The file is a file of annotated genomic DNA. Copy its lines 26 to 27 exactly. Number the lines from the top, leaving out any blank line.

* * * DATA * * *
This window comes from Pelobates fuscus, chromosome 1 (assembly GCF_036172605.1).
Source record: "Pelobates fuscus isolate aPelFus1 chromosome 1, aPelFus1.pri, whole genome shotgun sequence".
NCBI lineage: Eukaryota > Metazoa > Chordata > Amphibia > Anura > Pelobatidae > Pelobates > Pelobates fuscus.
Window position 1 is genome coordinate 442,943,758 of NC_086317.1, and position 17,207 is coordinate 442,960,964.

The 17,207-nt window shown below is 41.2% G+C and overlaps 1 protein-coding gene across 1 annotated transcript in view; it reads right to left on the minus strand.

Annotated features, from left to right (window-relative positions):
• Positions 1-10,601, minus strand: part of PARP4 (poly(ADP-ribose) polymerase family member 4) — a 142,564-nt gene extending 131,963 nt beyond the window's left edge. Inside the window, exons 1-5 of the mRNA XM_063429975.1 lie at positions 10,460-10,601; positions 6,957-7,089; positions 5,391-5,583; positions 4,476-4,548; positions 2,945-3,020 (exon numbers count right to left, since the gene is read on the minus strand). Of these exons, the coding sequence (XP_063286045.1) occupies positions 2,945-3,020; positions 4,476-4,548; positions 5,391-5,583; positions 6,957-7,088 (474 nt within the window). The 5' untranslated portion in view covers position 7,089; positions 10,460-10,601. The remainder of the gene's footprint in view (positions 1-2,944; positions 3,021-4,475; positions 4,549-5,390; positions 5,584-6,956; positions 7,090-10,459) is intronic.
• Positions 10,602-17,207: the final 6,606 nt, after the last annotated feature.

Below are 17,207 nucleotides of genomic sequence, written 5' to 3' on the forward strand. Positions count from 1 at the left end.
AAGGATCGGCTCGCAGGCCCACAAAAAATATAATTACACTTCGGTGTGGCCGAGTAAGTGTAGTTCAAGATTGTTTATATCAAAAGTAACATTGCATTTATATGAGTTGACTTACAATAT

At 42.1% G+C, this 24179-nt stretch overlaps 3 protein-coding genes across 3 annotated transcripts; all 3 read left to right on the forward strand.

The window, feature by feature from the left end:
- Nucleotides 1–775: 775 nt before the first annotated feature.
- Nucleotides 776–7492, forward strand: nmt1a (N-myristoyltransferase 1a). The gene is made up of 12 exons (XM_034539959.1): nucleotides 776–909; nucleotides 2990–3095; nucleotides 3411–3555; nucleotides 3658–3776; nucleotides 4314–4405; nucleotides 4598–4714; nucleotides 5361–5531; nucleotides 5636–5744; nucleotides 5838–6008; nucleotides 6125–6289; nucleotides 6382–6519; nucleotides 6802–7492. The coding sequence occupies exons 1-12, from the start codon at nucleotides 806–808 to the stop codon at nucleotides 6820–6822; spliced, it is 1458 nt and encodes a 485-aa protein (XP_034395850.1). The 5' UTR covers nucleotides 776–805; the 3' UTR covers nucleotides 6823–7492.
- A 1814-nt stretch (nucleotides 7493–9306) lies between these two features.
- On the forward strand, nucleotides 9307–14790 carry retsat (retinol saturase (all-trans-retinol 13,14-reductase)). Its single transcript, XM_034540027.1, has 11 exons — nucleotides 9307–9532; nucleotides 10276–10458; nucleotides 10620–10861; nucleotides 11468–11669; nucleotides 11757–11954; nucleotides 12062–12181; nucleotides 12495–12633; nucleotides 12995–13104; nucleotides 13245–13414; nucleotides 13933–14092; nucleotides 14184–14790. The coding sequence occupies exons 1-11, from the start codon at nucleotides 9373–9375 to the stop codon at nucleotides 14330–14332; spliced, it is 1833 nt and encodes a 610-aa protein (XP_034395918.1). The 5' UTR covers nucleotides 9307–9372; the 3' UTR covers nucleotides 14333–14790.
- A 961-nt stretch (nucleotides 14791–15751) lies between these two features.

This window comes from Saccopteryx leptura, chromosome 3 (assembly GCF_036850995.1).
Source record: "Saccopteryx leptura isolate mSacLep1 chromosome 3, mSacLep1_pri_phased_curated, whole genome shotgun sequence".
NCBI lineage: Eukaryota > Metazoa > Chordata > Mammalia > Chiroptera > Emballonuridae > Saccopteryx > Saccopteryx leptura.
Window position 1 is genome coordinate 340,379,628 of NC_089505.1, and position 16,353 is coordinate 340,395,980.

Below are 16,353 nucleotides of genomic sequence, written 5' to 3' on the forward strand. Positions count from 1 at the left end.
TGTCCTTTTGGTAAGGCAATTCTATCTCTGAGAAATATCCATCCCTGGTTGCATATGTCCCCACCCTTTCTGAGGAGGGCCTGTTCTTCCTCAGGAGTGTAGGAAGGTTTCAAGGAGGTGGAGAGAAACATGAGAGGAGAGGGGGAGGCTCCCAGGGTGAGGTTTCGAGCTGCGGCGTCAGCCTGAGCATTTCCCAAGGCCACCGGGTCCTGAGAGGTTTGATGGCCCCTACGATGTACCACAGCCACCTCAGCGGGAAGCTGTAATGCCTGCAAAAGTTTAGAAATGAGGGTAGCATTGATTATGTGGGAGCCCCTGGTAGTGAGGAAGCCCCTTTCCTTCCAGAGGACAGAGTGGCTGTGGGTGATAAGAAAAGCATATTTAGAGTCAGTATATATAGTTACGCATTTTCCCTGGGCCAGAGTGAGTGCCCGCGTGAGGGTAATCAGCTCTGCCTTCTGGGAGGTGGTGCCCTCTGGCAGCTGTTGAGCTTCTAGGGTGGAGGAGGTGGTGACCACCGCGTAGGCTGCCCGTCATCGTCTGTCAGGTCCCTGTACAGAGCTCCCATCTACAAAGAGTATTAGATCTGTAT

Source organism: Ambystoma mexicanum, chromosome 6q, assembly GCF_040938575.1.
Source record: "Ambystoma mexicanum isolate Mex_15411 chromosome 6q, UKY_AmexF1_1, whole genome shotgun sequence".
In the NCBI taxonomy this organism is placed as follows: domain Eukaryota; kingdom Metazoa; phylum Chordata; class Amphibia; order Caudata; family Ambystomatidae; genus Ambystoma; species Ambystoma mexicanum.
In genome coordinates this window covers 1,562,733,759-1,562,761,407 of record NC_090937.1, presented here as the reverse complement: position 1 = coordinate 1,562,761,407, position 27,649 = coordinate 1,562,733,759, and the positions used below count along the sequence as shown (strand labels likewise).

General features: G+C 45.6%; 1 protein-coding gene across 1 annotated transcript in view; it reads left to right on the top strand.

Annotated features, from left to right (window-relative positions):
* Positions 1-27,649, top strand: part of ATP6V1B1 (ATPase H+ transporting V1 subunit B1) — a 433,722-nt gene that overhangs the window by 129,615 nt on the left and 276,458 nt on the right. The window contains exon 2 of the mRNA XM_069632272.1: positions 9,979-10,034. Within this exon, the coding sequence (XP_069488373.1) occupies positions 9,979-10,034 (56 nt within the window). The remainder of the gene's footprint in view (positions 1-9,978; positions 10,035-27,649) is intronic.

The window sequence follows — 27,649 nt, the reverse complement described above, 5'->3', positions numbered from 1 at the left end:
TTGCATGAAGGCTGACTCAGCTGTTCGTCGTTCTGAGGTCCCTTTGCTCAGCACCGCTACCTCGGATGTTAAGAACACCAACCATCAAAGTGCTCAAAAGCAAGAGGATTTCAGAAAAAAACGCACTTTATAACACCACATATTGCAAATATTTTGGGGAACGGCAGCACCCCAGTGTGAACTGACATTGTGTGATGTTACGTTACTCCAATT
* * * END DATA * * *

In the NCBI taxonomy this organism is placed as follows: domain Eukaryota; kingdom Metazoa; phylum Chordata; class Amphibia; order Caudata; family Ambystomatidae; genus Ambystoma; species Ambystoma mexicanum.
In genome coordinates this window covers 1,562,733,759-1,562,761,407 of record NC_090937.1, presented here as the reverse complement: position 1 = coordinate 1,562,761,407, position 27,649 = coordinate 1,562,733,759, and the positions used below count along the sequence as shown (strand labels likewise).